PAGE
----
A historian’s first draft

Clare Gillis, AB’98, spent 44 days in captivity while working as a freelance journalist in Libya.

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While on assignment in Libya this past April, reporter Clare Gillis, AB’98, heard that Gadhafi soldiers were closing in at 300 meters. Had she and her fellow journalists moved in another direction, even just 100 meters, they would have been fine.

Instead, within minutes they were under fire. Along with two other reporters, Gillis was taken prisoner and spent the next six weeks in captivity. A photogapher with them, South African Anton Hammerl, was shot and killed.

For Gillis, reporting from Libya just a few months after earning a Harvard PhD in medieval studies, the move from academe to war zone was a natural progression. Studying the Middle Ages led to an interest in Islamic culture, she says, and taught her about the historical issues that underlie conflicts like those in the Middle East.

Gillis brings to journalism a scholar’s long view of how events unfold and beliefs evolve. Ideas like democracy and human rights emerge over centuries, she says. “It took the West 1,000 years to make good on any of those promises.” In many other places, “people don’t have any concept that these things exist.”

Before she got her PhD, Gillis had doubts about plunging straight into academia, which she thought might limit her freedom to explore. Journalism seemed like a good alternative. Reporters and historians both evaluate sources and their biases, Gillis says, and both fields require clear writing and carefully shaped conclusions based on evidence.

In November 2010, Gillis—who studied some Arabic during graduate school—traveled to the West Bank and filed several stories for the local Palestine News Network. After coming home for Christmas, she was plannning to return to the West Bank when demonstrations in Tunisia ousted the country’s president. Gillis thought maybe she’d go there. But in January, when massive antigovernment demonstrations broke out in Cairo, she changed her mind. “I said, ‘Forget Tunisia, I’m going to Egypt.’” She bought her plane ticket on January 25, the “day of rage,” when government forces clashed violently with protesters.

Arriving in Cairo with no contacts but with a working knowledge of Arabic, Gillis witnessed the “totally unpredictable, totally spontaneous” revolution. “It was amazing to be able to see that up close and hear people tell their stories,” she says. She co­wrote an article for the Boston Globe and posted her photographs and reports to a blog she called Here on the Ground.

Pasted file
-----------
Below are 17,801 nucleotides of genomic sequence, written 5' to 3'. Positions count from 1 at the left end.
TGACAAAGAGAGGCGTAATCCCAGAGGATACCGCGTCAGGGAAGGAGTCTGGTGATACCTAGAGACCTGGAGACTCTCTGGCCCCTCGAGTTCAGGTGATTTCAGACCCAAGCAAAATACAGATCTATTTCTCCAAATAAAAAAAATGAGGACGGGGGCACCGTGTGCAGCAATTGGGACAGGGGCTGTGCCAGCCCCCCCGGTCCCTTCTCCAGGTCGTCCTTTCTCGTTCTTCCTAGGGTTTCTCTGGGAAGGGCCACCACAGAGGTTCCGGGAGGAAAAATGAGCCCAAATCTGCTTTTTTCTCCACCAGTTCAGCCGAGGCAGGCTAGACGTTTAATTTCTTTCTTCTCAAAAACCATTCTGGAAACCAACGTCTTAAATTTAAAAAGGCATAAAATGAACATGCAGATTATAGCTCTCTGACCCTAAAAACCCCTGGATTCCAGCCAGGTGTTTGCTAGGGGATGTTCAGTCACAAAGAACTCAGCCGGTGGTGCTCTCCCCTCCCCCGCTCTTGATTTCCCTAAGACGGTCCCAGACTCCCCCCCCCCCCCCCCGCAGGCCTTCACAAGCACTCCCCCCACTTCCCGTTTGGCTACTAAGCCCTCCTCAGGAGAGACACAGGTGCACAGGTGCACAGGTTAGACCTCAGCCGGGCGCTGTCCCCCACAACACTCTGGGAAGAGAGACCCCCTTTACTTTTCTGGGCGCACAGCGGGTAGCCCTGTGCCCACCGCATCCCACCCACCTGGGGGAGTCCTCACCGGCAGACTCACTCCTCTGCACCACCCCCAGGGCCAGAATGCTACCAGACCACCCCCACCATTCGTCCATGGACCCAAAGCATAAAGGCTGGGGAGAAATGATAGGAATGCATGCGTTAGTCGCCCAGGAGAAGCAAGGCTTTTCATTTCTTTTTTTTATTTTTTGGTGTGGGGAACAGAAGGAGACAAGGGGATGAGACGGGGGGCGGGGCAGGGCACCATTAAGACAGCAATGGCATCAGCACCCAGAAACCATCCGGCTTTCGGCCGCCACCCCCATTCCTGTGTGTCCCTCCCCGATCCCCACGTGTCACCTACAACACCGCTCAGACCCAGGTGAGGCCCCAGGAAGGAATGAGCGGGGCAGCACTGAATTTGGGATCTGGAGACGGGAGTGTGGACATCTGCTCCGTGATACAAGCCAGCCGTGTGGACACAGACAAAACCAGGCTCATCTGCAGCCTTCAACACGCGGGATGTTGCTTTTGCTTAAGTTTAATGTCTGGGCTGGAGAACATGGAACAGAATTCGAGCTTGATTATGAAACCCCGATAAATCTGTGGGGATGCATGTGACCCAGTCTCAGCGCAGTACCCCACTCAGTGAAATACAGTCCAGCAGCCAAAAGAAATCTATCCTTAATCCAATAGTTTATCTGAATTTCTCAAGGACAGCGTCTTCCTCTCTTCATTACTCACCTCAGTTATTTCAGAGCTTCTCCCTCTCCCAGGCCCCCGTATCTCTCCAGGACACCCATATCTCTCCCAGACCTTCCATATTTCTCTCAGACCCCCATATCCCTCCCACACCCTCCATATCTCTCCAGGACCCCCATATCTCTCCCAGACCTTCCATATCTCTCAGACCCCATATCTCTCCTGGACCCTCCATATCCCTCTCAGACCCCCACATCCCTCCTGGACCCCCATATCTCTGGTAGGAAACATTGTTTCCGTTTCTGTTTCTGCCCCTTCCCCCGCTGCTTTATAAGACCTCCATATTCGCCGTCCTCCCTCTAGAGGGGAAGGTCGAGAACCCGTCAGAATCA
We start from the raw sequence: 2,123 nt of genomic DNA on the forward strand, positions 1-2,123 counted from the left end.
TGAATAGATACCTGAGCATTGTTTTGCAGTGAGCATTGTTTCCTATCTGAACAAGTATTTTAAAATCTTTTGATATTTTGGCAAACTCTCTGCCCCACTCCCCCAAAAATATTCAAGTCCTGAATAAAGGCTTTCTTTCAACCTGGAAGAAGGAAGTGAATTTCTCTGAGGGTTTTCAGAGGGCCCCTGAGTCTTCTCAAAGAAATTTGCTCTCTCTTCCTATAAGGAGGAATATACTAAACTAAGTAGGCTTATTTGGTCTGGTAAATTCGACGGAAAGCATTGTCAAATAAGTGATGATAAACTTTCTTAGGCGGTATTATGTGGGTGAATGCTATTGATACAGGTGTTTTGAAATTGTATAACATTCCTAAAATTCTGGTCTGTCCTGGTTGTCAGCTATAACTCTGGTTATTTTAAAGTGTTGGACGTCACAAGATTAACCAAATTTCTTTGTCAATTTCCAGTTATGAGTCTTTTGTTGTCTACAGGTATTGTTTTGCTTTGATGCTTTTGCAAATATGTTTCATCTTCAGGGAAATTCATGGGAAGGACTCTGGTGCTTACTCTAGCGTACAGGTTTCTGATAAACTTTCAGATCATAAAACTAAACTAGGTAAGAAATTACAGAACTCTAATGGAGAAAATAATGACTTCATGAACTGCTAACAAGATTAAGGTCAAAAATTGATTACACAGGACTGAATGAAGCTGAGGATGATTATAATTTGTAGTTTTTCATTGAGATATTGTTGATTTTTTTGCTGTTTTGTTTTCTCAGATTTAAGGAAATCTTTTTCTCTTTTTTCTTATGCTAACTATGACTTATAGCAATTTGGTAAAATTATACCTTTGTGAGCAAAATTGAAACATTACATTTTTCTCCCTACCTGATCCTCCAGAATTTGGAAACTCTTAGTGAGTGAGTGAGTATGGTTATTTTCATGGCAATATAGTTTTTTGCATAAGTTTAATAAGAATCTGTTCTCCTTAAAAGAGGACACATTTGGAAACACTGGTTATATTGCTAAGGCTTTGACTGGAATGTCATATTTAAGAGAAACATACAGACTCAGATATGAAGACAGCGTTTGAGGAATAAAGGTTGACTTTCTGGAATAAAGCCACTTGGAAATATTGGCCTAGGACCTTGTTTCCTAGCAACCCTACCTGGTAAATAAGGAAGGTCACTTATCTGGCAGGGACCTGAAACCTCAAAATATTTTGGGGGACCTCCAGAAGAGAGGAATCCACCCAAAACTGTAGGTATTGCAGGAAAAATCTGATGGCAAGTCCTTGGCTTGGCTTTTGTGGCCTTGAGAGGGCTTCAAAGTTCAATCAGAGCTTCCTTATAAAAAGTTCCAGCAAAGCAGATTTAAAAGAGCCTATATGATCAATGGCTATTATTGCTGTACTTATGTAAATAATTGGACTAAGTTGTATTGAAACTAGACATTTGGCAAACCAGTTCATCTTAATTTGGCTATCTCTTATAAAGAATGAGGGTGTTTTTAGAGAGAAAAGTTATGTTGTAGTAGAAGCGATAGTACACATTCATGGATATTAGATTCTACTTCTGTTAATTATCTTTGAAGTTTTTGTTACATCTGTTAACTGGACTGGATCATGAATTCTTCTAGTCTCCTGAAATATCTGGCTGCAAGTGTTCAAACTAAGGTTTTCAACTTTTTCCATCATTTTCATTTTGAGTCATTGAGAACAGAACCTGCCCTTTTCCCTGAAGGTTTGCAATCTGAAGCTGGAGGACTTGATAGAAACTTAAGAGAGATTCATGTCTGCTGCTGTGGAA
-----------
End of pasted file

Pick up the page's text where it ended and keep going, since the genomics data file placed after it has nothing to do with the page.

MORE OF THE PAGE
Then in mid-February the Libyan revolution erupted, and the borders along its Egyptian side opened. Gillis arranged a ride from Cairo with a medical-aid convoy. Libya, she says, “occupies a completely imaginary space in the minds of non-Libyans, because nobody goes there.” In this “no man’s land,” the rebels, she recalls, were “marvelously friendly” and frequently offered to drive her and other reporters to the front lines, training camps, or hospitals, and to serve as translators.

One morning over breakfast Gillis chatted with a USA Today staff writer who was being pulled back to Cairo. He said his editor needed somebody to “babysit” the story in Libya. She took the opportunity. A week later, in late March, Gadhafi’s forces attacked protesters in the city of Benghazi. “OK, it’s not babysitting the story anymore,”Gillis told herself.

Her dispatches appeared in USA Today and the Atlantic. Early on, Gillis mostly hung out in Benghazi, where generally, despite the “ubiquitous teenagers with Kalashnikovs,” there was no physical danger. Later she ventured out to the front lines, where she got “some insight into what was going on in Libya,” she says, unvailable inside the city. She met engineers, blacksmiths, and career army captains in the special forces, who fought side by side. Many had lost loved ones, some in the 1996 massacre at Tripoli’s Abu Salim prison in which 1,200 prisoners were killed, others as recently as February 20 at the Benghazi Katiba, a massive military garrison, when the rebels overwhelmed it. That battle was a turning point in the uprising.

When Gillis saw the Katiba five days after it fell, it had become a “burnt-out hulk that people go and visit and scrawl graffiti and loot stuff.”

Gillis’s ordeal as a prisoner of the Gadhafi regime began April 5, as she and the three other journalists walked along a road outside the town of Brega. Afterward she told USA Today that trucks came racing toward them, firing shots. Hammerl was hit in the abdomen and left for dead; the others were tied up and thrown into the back of a truck. Then for the next 44 days, they were interrogated often and moved from one location to another in Tripoli. Gillis was alternatively anxious, angry, and bored. A judge sentenced the reporters to prison for entering the country illegally and reporting without permission. On May 17 those one-year sentences were suspended. Gillis and the others were released the next day.

She says she “definitely” plans to go back to the Middle East. “It will just depend what’s going on where.” Gillis still sees journalism and historical research as closely related: two different ways of approaching “the same problems of human existence.”

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